A conversation with Sam Manicom

Sam Manicom had only been riding motorcycles for three months when he started out to ride around the world on his BMW motorcycle. His lack of riding experience and riding skills might be considered by some to be foolhardy, but it sure provided the fuel for misadventures and a really good read. He wrote and published his first installment of the adventure, Into Africa, and then the subsequent installments, Under Asian Skies, Distant Suns and Tortillas to Totems.

Into Africa begins with a story from the middle of his African adventure, an accident in Tanzania that includes loss of limb, police, jail, fear, African courts, and the incredible generosity of strangers, and fear. Did I mention fear? Sam craftily lays out the scenario and action, and the only way to describe the printed word is “it’s a page turner.” You will not be able to put the book down, or in the case of the new audio release, stop listening to Sam tell his story.

Sam says he only had two concerns, fears actually, in setting out on an around-the-world motorcycle adventure, having an accident and ending up in jail somewhere. He experienced those fears and survived to tell his stories.

Sam Manicom

Encouraged by readers and fans, Sam was pressed to produce one of his books in an audio book format, and the recently released Into Africa audio book is now available. Printed copies of the books are available directly from Sam’s web site or from Aerostich if you live in North America. Visit the web site for details, www.Sam-Manicom.com. You can listen to sample of the audio book. All of the e-books are available in Kindle format from Amazon.

With the release of the audio book, Sam and I had chatted for a couple of months about an interview. His travels to Spain and my own schedule hindered a conversation until recently.

With Sam in Great Britain, and I in the USA, we decided to “chat” using Skype, and I recorded the conversation. The audio is incredible. It sounds like we’re sitting in the same room rather than thousands of miles apart.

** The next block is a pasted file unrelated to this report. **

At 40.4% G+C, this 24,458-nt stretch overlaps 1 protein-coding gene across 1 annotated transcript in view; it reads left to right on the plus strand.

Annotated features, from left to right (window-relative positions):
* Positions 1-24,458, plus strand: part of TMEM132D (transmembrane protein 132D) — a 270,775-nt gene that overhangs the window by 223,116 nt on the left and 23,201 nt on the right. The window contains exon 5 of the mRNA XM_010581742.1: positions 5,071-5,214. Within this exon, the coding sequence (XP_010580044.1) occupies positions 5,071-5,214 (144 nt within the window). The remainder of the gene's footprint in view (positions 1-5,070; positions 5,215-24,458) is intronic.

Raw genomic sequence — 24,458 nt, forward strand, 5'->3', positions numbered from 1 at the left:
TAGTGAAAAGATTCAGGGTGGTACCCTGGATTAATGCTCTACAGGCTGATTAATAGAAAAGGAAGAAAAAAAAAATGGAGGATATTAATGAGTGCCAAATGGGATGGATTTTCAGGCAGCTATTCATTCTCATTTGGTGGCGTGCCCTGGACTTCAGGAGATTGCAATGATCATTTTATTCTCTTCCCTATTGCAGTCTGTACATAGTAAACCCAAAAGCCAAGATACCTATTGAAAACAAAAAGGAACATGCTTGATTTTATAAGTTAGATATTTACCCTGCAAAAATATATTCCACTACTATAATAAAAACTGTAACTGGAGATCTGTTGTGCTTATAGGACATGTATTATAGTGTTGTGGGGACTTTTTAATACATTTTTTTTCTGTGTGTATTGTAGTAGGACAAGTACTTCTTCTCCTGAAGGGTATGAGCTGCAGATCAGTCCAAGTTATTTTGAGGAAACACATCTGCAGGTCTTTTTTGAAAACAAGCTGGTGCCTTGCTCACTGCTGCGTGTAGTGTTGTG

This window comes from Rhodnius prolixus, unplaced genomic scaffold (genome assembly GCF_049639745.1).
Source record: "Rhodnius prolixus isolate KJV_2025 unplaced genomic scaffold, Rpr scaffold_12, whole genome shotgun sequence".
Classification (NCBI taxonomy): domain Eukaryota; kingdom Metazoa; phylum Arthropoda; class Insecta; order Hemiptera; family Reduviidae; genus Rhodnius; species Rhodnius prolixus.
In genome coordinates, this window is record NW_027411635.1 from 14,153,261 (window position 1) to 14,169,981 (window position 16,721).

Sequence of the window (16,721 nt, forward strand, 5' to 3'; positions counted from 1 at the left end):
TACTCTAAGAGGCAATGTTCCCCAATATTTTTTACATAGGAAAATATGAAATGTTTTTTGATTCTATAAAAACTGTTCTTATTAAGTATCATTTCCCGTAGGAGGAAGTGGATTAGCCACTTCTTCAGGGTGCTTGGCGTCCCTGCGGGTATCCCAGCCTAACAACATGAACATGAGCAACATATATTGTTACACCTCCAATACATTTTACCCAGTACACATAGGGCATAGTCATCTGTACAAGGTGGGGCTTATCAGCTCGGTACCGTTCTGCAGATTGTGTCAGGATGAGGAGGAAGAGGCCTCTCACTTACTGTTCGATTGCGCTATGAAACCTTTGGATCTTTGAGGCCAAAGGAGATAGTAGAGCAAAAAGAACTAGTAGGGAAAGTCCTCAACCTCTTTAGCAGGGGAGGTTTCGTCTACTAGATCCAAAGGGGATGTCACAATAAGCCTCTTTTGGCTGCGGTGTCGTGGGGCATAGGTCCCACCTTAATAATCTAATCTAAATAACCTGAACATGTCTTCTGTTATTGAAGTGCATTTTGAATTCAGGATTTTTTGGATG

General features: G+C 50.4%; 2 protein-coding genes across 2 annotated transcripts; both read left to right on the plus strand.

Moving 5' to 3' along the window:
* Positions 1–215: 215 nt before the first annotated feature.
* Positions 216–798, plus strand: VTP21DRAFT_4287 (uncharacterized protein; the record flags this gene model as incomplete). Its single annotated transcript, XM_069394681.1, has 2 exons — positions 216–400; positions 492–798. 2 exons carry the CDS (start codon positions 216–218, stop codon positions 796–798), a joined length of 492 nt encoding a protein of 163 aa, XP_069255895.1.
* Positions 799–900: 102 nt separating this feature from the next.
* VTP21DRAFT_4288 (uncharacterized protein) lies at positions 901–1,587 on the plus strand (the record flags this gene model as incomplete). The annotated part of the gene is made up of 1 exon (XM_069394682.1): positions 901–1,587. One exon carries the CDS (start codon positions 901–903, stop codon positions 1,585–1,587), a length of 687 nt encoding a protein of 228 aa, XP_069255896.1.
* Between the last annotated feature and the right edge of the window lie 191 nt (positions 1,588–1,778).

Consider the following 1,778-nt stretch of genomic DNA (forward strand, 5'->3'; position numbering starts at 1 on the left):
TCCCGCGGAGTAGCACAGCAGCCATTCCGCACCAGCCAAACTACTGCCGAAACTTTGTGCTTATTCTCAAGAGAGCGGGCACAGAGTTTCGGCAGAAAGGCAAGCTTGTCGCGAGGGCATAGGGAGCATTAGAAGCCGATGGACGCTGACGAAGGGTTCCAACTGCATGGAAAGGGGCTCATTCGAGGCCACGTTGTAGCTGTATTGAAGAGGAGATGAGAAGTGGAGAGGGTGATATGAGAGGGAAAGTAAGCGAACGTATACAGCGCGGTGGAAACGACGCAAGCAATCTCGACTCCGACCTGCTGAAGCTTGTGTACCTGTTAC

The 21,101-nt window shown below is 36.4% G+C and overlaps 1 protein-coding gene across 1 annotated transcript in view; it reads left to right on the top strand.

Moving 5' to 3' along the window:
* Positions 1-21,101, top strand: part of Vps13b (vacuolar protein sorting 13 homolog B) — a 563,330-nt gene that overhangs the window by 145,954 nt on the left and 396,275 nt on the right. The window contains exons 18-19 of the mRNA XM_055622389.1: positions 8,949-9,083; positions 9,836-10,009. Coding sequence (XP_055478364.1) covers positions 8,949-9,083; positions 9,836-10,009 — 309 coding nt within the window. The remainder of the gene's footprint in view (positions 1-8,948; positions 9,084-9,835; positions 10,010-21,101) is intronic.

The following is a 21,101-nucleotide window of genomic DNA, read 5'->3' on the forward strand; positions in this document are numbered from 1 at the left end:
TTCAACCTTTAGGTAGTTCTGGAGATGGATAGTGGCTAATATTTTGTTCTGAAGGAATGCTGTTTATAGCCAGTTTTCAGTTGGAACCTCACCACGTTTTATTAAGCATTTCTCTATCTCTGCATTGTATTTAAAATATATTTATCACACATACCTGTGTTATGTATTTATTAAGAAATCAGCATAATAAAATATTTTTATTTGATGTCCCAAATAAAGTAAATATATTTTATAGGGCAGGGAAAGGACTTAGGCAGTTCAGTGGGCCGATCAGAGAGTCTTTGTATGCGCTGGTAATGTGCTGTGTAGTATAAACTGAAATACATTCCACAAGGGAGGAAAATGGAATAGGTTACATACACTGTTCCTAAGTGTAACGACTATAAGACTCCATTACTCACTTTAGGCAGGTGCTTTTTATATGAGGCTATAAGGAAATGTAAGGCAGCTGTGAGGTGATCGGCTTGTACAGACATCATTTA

Here is our conversation, recorded November 8, 2012.


Thanks for listening. See you on the highway.


New oral history interview posted

I’ve mentioned several times the oral histories I have been recording at Otterbein Homes. Today, you can listen to one that had a big impact on me.

Gertrude Bloede

Gertrude Bloede was 99 when I interviewed her in September. She passed away November 1st. Gertrude spent 30 years in the mission field in Africa and Red Bird Mission in Kentucky, serving as a midwife and nurse. Gertrude was sharp as a tack, and I was blown away at how she could remember and pronounce names of people she met and served in Africa 50 years ago. Her laughter was contagious, and passion filled her voice.

You can listen to Gertrude’s story in Sound/Otterbein Stories.

The profoundness of what we do

As a journalist, a documentary photographer, and independent producer, I relish in helping others tell their stories. That takes many forms and methods.

For the past couple of months, I’ve been recording oral histories for a customer, Otterbein, a retirement community that does much more. My subjects have been men and women who have volunteered to tell the stories of their lives. Of course, there are plans for these materials to show the “Spirit of Otterbein,” the people who live and work at an incredible organization at nine locations in the state of Ohio.

The very first interview was Gertrude Bloede. I never met a woman with such a sharp mind. She could rattle off details and names of individuals in Africa like it was yesterday rather than the actual 60 years ago. She was a joy. Her stories were profound and entertaining. And, her laughter was music to the ears.

When I learned of her passing, I was working on the project with my customer and playing the portion of video that was her interview, when they said, “You know, Gertrude passed away last week.” I was very moved … and for a couple of reasons. I had hoped to go back and visit Gertrude to show her what we did. I speak about Gertrude when I tell others about this project and how important it is to do oral histories. All of a sudden, this interview, Gertrude’s interview took on a new meaning.

Her passing is a reminder to me why I do this. I help others tell their stories. I am fairly confident that I am the last person to record a conversation with Gertrude. Oh sure, she talked with plenty of other individuals, but I recorded ours. It is preserved for as long as the digital media can be saved. I sent the family an audio CD of the full interview for their family history, and of course a copy of the photo.

Every now and then, an event, a transition in the circle of life gives credence to what we do. Rest in peace, Gertrude, and thank you for what you taught me in our short time together and the preservation of that moment in time. I have been blessed in meeting you.